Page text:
The Economist tells us this week that resilience has become “the buzzword for governments in the face of the pandemic (and) covers not only supply chains but also the ability to forge a political consensus around a strategy.” (October 17th) How fortunate that one of our bloggers (Louis van der Merwe) is just about ready to publish a book on that very subject: Gauging the Resilience of City and Town Government: A Manual for Strategists.
The book addresses the issue of resilience in organisations – and especially resilience in those organisations that go to make up the government of a country, its towns and cities and other units employed in managing an increasingly complex world. It not only gives practical guidance on how to gauge the levels of resilience, but also ways of developing strategies to improve resilience.
The manual does indeed come at a fortuitous time. We would have done well to pay more attention to organisational resilience before the advent of the Covid19 pandemic. Emerging economies as well as developed economies are all experiencing serious economic decline as they struggle to adjust to the realities of life in a pandemic. Their lack of readiness to withstand the challenges posed are being exposed in most areas of public life: health, transport, supply chains, education, human capacity management, and governance systems, to name but some. It is almost like the sticking plaster that was keeping things together has been ripped off and the wounds below are exposed – fault lines if you like. Some would argue that this pandemic and how we steer our way through it is just a “dress rehearsal” for the much larger disrupter that lies ahead: climate change. However one frames the issues, there can be no doubt that making sure we have resilient towns and cities is a significant way to rebuild economies and organizations and prepare ourselves for a future that is significantly different to the past. We will be surely tested to the limits. Louis’ work and the research that went into the book (with a doctorate collected along the way) will be useful.
Resilience is of course not just a matter for organisations but also for individuals. A couple of years ago, The World Health Organization described stress as the “global health epidemic of the 21st century” and building resilience (physical and mental strength) has been on the agenda of healthcare professionals for some time. It has also been on the curriculum for training in leadership for several years. And that was before COVID (and its attendant recession) and the prospect of climate change.
I have long been interested in resilience as a topic to address in mentoring and other activities. There are all sorts of ways to build individual resilience and most of us are familiar with the mantras of exercise, meditation and other good practices in our daily lives. What is less discussed are the casts of minds that help people through difficult times. One of these is optimism. Optimism is certainly helpful in maintaining resilience. I am a naturally optimistic person, but I must say I have to concentrate on staying that way, at the moment. In the UK we have a government which has not distinguished itself in handling the Covid crisis. We learn that the NHS did go through a disaster management exercise a few years ago – the kind of exercise designed precisely to gauge its resilience in the face of something like a pandemic, and simply shelved the result. No-one has been held accountable for this unpardonable failure of leadership. Books, manuals, strategies all rely on implementation – and on accountability.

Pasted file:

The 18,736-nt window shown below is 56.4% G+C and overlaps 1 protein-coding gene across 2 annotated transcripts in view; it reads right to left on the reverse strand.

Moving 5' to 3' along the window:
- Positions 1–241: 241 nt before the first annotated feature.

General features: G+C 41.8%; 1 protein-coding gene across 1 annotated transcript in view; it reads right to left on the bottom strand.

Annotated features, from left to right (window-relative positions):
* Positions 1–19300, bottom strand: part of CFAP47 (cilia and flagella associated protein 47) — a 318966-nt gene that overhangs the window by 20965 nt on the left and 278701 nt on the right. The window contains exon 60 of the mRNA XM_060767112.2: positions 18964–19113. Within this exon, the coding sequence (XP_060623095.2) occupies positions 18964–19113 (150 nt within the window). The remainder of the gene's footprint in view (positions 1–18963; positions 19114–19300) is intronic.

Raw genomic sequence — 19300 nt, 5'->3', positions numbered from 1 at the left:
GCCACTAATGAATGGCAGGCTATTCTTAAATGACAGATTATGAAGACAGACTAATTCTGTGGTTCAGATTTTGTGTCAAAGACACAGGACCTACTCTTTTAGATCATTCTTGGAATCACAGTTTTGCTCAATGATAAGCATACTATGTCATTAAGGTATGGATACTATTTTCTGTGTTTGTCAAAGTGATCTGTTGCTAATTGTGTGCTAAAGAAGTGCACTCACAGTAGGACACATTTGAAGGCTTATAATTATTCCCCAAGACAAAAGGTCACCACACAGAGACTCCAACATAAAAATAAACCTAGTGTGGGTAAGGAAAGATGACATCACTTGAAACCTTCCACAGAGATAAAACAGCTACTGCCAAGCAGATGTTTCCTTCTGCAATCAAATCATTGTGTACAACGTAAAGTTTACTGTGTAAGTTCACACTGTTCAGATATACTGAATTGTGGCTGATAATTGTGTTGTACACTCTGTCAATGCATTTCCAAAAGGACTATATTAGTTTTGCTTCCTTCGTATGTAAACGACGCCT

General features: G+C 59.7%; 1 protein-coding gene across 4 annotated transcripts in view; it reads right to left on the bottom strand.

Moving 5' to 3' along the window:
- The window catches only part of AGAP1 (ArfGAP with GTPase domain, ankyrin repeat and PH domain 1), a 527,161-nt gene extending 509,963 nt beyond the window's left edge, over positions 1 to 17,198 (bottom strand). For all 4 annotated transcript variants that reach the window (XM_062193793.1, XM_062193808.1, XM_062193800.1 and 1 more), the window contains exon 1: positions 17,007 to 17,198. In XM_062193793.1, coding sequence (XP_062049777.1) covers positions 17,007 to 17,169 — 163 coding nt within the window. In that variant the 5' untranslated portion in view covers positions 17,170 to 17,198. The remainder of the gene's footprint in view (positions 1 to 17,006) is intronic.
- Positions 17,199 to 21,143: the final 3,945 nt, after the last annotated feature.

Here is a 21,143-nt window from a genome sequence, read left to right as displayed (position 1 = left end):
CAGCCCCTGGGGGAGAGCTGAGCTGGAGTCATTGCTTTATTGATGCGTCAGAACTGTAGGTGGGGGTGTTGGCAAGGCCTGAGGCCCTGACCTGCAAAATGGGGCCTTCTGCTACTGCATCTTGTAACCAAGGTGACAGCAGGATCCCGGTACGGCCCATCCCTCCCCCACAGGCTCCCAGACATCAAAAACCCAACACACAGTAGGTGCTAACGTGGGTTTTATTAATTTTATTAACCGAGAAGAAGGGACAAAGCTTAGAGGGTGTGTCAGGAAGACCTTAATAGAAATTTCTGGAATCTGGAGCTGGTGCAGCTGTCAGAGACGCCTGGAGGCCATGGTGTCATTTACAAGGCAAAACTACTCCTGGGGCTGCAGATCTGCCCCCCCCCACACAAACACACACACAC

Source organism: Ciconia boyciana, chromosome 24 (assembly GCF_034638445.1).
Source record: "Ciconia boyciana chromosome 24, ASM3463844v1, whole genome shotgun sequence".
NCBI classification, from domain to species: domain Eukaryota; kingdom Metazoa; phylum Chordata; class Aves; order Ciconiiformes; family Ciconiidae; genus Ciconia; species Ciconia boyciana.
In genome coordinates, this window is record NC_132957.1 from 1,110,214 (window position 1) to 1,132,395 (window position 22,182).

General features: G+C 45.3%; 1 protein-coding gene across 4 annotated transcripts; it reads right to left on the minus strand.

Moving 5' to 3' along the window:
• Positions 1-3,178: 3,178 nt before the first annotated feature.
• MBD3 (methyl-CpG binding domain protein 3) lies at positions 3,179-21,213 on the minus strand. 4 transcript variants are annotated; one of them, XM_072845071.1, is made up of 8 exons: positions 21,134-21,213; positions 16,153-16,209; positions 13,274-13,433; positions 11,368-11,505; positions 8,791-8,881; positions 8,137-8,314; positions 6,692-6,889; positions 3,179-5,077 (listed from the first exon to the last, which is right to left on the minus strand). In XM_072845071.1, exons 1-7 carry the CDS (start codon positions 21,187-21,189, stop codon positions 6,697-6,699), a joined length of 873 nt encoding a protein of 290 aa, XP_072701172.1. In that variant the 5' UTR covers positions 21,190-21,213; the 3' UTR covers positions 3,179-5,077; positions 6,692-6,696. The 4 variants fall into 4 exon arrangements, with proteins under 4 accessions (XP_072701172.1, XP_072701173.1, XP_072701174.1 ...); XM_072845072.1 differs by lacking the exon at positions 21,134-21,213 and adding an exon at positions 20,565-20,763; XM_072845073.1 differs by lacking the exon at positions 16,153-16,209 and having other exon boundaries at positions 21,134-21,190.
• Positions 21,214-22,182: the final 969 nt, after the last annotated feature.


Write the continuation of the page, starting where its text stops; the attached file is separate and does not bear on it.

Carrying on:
The very heart of democracy seems to be under attack – even in those countries which we have come to believe are models of democracy. I point to the UK and the US as just two. Both have leaders that seem to defy the very fundamental underpinning of democracy in action – and get away with it. I long for the American people to call out these things as they go to the polls and I hope they restore our faith. I am holding my breath.
In the meantime, I cling to the motto of Antonio Gramsci, an Italian Marxist, a motto he described as having “the pessimism of the intellect while at the same time having the optimism of the will”. That is, our intellect tells us that there is much to concern us, but we know that humans are good at solving problems. Exercising our will to be optimistic means we have hope that the difficulties we encounter can probably we resolved to a greater or lesser extent.
Neither the adaptation to the covid virus nor the greater challenges that need to be wrought in the face of climate change will happen by wishful thinking. Helen Macdonald in her powerful new book (Vesper Flights) warns against the danger of “apocalyptic thinking being antagonistic to action.” There are all sorts of ways in which we can act, she says: “we can exert pressure, we can speak up, we can march and cry and mourn others, and hope and fight for the world, standing with others, even if we don’t believe it. Even if change seems an impossibility. For even if we don’t believe in miracles, they are there, and they are waiting for us to find them.”
Congratulations to Louis for playing his part.